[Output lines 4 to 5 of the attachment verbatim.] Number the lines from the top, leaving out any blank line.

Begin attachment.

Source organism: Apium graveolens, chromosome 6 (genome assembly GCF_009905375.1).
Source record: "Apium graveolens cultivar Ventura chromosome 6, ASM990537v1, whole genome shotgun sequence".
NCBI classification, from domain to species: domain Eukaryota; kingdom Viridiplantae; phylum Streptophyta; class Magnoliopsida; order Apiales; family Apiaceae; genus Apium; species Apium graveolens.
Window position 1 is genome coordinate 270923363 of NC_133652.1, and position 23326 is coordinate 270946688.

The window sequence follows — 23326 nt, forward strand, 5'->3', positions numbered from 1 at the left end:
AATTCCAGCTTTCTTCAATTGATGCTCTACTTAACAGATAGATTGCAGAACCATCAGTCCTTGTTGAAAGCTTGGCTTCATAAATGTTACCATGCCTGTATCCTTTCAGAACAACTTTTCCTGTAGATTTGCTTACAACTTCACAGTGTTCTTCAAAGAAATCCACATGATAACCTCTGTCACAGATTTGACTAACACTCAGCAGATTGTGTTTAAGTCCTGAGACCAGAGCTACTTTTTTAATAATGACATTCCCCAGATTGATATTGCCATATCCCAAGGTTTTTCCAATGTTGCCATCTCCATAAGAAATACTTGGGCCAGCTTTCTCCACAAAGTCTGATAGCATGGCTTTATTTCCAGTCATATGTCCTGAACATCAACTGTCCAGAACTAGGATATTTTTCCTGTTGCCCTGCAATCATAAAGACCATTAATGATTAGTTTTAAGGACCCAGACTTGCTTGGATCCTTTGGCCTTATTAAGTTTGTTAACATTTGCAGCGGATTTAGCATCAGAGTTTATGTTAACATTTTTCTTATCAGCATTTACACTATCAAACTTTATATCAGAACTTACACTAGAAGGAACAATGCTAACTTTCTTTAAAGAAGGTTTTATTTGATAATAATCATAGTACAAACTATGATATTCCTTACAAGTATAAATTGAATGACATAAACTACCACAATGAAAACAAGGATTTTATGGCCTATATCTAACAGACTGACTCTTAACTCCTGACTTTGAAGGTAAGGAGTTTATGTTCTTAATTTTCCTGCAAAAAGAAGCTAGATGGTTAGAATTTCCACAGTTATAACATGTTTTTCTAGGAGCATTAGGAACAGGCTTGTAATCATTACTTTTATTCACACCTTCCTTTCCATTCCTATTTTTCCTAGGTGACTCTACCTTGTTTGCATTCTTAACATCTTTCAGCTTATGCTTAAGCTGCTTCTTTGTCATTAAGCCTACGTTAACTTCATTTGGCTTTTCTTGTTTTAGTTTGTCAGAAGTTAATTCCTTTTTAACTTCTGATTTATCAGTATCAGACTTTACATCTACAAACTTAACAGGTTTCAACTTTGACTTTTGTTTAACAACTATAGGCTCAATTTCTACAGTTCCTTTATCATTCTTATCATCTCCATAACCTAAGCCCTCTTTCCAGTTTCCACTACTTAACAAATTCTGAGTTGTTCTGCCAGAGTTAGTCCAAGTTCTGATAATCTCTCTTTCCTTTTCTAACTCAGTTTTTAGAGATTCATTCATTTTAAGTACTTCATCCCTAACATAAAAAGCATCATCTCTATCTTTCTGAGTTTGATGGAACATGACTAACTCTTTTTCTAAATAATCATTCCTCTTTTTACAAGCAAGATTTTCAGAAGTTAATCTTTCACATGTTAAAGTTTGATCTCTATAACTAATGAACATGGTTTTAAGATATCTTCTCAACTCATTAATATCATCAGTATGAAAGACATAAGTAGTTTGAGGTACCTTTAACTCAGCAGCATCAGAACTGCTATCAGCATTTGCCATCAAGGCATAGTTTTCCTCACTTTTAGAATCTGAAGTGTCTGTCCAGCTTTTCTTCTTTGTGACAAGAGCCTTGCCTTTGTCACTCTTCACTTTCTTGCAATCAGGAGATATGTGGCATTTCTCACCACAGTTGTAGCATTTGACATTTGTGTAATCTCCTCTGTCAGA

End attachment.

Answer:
Window position 1 is genome coordinate 270923363 of NC_133652.1, and position 23326 is coordinate 270946688.

The window sequence follows — 23326 nt, forward strand, 5'->3', positions numbered from 1 at the left end: